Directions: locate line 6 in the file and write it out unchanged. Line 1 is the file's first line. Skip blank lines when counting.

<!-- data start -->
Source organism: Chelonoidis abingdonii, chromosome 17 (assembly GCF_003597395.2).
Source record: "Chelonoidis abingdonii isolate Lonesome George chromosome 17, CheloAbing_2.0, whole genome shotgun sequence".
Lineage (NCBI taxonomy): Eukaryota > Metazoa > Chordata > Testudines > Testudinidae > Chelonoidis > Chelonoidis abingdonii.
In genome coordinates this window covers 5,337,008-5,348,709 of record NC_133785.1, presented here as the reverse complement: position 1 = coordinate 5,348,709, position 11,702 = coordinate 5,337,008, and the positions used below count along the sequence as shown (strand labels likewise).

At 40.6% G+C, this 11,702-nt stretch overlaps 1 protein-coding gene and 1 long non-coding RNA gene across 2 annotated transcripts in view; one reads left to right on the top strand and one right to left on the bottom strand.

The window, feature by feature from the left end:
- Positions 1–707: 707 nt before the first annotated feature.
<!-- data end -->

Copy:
The window, feature by feature from the left end: